Kamae equation

The prerequisite of beautiful kendo is a beautiful kamae

The importance of developing a good kamae is stressed by every kendo instructor that you meet: without a correct kamae, many sensei state categorically, you cannot do correct kendo. Only once your kamae is correct can this lead to execution of correct technique (and thus “beautiful” kendo). It naturally follows, then, that a kamae that is flawed can only lead to flawed strikes, even if the execution is fast and strong.

But what is a correct kamae?

Although I could easily show you a diagram of the definition of a “correct” kamae, the fact of the matter is that individuals develop their own kamae based on their own body characteristics through years of experience. The length of peoples arms and legs, their height and frame, the length of their trunk in comparison to their legs, etc etc, all these parameters are part of what I will call the kamae-equation.

As an individuals kendo career advances, they undoubtedly change their kamae many times. This is a natural part of kendo growth and teachers should not only encourage their advanced students to think deeply about their kamae, but be considerate of individuals physical differences. We should also be aware of physical changes that occur over time and there impact on an individuals kendo. For beginners or less-experienced students, however, its best to try to fix their kamae into a single style until they get more experienced.

The following will not attempt to explain or expand on the above in full, but simply look at a single difference that can be explored when studying kamae. Its up to you as an individual to research further.


Walking into a dojo today, each sensei has their own (based on experience) kendo style including, naturally, their own kamae. Even though this is the case, we can say that, very broadly, chudan-no-kamae falls into one of two main – and equally acceptable – types:

From l-r (all sensei are hanshi 9dan): Ota, Shigeoka, Ono, Nakakura

* Straight kamae (chudan-no-kamae)

As you can see by looking at the first 2 sensei in the picture above, their body is straight on, hips are square, and the shinai/sword is pointing directly straight. This style is universally taught to children and beginners, and is the way you must kamae in kendo-no-kata. This is by far the most common way to kamae for the general kenshi.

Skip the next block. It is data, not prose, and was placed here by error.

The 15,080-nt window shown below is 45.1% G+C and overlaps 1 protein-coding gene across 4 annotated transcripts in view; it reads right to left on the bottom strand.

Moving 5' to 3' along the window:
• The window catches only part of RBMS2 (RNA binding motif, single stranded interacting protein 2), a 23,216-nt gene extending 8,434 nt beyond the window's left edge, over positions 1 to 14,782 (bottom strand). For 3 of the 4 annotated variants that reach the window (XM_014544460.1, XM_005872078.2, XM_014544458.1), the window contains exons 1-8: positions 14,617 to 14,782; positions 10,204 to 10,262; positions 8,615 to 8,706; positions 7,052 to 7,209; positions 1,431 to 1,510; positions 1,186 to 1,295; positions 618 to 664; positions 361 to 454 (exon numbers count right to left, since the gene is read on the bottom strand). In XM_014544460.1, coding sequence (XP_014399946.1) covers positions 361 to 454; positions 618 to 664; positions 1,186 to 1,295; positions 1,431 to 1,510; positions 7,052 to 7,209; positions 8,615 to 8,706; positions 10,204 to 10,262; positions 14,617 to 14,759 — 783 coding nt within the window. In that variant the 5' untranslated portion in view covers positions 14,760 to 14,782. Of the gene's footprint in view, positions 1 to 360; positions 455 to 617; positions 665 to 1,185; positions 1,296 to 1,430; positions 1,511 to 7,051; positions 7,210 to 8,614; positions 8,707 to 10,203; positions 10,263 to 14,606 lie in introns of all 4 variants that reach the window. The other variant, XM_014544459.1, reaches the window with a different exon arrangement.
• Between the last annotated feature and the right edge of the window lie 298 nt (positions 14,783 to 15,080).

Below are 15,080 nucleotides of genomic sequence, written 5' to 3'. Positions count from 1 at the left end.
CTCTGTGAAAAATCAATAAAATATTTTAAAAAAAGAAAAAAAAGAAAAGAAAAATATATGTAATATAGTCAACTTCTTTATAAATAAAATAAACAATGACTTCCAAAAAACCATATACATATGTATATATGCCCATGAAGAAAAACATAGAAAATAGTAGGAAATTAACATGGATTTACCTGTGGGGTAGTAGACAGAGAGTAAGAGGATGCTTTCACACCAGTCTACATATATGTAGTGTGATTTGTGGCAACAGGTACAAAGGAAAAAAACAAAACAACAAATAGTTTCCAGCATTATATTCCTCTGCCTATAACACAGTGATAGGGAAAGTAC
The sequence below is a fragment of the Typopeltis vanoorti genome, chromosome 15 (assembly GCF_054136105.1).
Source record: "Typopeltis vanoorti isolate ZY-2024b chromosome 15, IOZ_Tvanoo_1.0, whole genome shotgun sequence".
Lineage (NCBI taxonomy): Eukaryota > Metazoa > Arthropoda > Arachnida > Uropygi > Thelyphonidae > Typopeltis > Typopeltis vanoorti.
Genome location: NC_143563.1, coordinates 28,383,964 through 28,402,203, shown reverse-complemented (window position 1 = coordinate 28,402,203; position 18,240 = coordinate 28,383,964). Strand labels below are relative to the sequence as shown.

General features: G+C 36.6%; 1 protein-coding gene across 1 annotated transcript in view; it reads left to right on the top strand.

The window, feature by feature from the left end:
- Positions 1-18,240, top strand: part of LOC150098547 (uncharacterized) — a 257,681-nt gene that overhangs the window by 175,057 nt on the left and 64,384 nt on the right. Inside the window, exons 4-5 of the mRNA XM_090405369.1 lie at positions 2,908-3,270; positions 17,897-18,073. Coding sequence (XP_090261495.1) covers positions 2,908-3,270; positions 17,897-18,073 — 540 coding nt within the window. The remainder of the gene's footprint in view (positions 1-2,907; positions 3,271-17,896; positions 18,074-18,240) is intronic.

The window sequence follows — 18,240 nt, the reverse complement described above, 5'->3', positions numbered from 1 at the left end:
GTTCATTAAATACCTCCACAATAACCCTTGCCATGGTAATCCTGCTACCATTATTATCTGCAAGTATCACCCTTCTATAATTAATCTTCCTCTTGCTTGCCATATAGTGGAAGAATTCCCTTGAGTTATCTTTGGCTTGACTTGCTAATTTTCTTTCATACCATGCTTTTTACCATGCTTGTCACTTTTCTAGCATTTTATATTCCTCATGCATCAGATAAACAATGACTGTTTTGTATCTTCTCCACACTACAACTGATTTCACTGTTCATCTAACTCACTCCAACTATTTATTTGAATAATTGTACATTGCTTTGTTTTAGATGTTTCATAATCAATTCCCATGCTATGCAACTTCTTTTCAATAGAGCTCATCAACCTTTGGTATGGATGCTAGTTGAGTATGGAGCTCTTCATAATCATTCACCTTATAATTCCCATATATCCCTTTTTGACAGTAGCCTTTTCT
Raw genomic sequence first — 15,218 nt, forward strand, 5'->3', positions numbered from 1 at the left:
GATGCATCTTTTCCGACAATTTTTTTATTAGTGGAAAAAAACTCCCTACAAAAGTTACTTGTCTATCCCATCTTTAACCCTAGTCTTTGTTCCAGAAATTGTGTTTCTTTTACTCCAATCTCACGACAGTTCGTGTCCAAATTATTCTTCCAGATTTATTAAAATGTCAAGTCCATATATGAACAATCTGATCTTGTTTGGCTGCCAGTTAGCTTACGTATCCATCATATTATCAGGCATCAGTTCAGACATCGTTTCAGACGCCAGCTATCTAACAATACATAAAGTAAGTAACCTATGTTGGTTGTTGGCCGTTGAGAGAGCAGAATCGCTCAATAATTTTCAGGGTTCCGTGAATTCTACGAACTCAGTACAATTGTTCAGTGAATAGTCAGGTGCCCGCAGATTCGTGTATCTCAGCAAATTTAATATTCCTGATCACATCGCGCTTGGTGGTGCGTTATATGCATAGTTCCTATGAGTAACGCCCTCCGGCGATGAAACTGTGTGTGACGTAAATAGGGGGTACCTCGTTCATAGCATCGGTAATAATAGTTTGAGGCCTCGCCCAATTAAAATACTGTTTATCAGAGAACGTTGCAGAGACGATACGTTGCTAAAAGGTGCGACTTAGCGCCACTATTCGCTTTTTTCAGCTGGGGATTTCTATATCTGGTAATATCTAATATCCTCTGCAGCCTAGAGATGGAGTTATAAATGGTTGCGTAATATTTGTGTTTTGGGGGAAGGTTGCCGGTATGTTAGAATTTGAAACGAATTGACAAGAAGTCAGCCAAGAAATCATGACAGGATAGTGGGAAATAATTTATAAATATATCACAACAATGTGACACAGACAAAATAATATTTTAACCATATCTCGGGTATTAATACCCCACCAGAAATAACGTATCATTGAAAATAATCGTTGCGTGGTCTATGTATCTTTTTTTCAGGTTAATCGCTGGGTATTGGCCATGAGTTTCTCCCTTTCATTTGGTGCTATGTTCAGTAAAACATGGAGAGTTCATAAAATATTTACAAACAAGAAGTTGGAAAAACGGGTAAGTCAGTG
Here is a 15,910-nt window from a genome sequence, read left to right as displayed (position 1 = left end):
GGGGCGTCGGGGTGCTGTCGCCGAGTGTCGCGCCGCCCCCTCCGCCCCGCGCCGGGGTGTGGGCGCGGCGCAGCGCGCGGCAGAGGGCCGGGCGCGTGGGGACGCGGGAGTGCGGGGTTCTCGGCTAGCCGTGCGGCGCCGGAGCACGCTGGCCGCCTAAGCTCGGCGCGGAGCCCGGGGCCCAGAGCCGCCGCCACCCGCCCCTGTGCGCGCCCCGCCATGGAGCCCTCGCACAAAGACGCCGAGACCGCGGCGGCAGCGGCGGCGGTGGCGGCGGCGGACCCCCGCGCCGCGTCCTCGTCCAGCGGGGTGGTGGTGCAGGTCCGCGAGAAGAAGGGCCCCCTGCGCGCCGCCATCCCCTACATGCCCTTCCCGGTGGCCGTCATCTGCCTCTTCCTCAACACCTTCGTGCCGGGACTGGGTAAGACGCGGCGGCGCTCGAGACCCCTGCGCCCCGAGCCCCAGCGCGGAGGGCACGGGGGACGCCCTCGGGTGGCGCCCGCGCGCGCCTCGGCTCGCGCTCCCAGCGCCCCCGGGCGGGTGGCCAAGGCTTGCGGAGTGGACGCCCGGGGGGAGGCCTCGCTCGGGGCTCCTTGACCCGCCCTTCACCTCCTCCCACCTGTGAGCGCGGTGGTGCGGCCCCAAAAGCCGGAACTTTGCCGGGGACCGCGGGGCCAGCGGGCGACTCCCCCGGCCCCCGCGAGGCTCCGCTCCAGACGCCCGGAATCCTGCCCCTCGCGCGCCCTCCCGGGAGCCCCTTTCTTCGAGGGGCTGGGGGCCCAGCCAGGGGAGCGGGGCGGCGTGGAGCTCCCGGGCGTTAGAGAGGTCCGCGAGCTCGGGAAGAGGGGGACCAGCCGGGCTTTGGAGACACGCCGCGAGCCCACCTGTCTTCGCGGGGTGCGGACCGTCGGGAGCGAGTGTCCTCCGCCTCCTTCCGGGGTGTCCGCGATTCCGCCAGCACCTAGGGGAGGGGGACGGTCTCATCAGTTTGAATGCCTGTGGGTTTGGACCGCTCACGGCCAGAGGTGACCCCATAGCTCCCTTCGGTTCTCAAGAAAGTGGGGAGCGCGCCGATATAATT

* Open kamae (seigan-no-kamae)

Looking at the last 2 sensei in the picture above you can easily see that their body is slightly open to the left (hips are diagonal, left foot is sometimes slightly splayed), their left fist is moved to the left, and their shinai is pointing to the right. This is very common kamae seen in elder and/or more experienced kenshi in Japan (I sometimes see it in very good high-school and university level kenshi as well). This is almost probably the more classical or orthodox shape of what we refer to as “chudan” nowadays.

Although I referred to this open kamae as “seigan-no-kamae” above, this nomenclature has fallen out of general use in recent years (or is sometimes used to describe the shape taken when facing a jodan kenshi*). In fact, either of these kamae can correctly be called ‘chudan.’

* this is sometimes called ‘kasumi(-no-kamae)’ but this branding is, it seems, a product of internet forums.

Chudan type vs center line

Commonly the ‘center’ is usually taken to be the line of extension from your kensen to (usually) the vertical line from your opponents forehead down to their stomach/abdomen. ‘Semeai’ is the battle to see who can control this line and, by extension, be in the best position to execute a successful strike. This works fine for the general chudan described above, but for seigan the extension of the kensen tends to be from the opponents left eye, down the left side of their body to their stomach/abdomen. It naturally follows that semeai will be slightly different in this state.